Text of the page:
Note that SNR values corresponding to C1 and C2 cases appear on the same curve when plotted against the average emission signal. This confirms that the performance of both imaging techniques depends primarily on the number of emitted photons per channel and the signal acquisition time. Any increase in the data acquisition rate provided by multiplexed detection may potentially be compensated for by a corresponding reduction of signal integration time in conventional two-photon imaging. However, this is only valid if all channels contain signal at the same time. With the frequency-multiplexed approach, imaging sparsely labeled samples can be expected to result in significant gains in terms of scanning speed or noise reduction.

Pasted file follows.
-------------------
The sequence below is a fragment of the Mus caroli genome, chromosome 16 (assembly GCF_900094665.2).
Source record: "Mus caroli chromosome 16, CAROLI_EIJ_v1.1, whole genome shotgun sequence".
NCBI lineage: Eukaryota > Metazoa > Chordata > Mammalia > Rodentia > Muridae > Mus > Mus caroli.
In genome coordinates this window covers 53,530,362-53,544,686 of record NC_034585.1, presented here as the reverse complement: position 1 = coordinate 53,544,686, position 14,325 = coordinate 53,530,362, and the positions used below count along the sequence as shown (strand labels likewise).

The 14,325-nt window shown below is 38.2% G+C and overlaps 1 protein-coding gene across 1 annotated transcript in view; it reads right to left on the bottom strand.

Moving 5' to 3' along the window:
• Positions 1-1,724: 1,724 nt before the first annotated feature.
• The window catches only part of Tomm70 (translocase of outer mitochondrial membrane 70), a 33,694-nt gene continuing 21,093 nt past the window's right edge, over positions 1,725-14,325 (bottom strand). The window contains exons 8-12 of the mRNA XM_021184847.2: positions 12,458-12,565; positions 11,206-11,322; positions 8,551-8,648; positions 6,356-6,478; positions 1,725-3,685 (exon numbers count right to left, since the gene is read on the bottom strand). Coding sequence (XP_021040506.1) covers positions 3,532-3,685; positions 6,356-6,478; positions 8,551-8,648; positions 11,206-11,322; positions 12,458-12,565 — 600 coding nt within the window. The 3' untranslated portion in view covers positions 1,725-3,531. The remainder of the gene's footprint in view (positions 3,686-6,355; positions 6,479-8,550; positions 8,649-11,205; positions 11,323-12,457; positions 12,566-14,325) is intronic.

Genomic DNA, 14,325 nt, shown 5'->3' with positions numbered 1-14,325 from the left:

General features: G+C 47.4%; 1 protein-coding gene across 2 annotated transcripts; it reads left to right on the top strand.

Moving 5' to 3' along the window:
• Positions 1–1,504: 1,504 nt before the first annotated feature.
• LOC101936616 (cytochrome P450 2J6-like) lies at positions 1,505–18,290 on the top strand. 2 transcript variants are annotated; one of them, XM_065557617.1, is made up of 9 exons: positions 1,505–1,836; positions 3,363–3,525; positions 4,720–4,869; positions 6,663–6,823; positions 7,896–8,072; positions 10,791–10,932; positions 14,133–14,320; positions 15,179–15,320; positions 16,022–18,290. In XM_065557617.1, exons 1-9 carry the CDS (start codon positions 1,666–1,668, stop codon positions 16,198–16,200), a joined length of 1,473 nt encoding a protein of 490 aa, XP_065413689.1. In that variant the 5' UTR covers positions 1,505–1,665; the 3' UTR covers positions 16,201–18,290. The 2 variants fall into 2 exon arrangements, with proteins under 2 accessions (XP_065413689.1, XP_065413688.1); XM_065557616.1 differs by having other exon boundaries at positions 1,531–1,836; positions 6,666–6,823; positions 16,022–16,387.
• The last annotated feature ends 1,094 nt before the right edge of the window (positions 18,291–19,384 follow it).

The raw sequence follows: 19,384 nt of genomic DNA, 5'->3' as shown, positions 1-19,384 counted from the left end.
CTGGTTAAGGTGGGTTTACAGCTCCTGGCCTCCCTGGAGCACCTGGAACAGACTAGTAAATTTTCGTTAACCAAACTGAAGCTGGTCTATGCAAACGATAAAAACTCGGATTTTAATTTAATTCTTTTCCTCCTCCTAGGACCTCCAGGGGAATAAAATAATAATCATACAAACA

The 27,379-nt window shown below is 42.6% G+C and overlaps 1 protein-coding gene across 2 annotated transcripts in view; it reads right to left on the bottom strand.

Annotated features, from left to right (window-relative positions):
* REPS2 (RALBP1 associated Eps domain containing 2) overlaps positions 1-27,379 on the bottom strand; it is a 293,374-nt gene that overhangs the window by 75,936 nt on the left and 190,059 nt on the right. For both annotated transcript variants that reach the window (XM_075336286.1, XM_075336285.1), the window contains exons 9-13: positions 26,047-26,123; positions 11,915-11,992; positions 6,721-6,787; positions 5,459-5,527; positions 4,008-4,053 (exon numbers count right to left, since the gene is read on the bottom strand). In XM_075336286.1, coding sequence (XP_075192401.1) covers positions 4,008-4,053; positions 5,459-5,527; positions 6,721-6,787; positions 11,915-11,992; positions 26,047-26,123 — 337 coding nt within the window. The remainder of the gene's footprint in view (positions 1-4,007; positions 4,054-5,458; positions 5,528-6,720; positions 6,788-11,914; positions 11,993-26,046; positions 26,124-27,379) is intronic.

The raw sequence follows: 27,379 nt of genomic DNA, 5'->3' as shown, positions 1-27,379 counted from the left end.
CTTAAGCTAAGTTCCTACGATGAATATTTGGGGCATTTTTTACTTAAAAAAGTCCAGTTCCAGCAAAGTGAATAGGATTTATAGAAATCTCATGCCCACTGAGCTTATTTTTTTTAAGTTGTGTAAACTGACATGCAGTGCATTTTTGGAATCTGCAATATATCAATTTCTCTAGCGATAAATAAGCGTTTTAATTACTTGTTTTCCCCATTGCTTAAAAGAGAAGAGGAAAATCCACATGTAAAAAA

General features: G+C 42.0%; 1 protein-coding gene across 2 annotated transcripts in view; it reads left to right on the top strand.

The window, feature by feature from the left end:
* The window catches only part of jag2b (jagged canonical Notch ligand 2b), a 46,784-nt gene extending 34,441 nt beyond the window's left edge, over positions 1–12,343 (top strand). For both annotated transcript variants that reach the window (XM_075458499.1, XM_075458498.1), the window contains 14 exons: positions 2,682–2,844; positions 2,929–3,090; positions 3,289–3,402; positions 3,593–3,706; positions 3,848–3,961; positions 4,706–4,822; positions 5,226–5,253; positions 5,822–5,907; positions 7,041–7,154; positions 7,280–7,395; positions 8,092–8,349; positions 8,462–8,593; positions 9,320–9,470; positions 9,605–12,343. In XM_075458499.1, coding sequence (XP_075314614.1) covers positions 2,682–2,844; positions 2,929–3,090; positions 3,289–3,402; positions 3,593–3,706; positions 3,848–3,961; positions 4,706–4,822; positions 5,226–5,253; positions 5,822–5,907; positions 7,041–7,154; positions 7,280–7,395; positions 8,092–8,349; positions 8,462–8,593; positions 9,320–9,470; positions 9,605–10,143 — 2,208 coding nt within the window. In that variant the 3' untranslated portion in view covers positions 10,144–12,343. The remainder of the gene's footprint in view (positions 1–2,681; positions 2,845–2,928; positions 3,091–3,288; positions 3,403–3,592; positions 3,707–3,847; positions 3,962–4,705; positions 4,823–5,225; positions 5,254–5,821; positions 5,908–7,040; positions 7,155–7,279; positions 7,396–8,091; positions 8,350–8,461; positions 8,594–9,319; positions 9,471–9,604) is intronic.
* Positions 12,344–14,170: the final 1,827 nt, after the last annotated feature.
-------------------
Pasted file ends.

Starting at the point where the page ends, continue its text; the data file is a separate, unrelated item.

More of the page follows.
At present, imaging of biological specimen is hampered by the low scan speed of our current experimental hardware. Therefore, we recorded images from a tissue phantom containing a slide with embedded pollen grains sized ~20 μm, covered with a 250-μm-thick slice of brain tissue, using the same experimental setup. A single excitation beam with modulation frequency of 4 MHz and an unmodulated beam of equal power from one of the interferometer arms were used to record both frequency-encoded and conventional images (Fig. 6(a)). Instead of point-by-point stage positioning, scanning was performed by moving one of the stage axis back and forth at a speed of 0.5 mm/s while acquiring 1,000 time points at 250 MHz sampling rate every millisecond. A mismatch between different scan lines was corrected by post-processing of the images. The presented images were reconstructed from 250 time samples, corresponding to pixel dwell time of 1 μs. When we compared amplitude-modulated fluorescence signals to unmodulated two-photon emission at the same excitation power, the former exhibited higher average signals levels than predicted by Eq. (1). This was observed in several experiments when imaging stained pollen grains and fluorescein solutions. This behavior is likely caused by dynamic photobleaching effects that were observed previously in different fluorophores .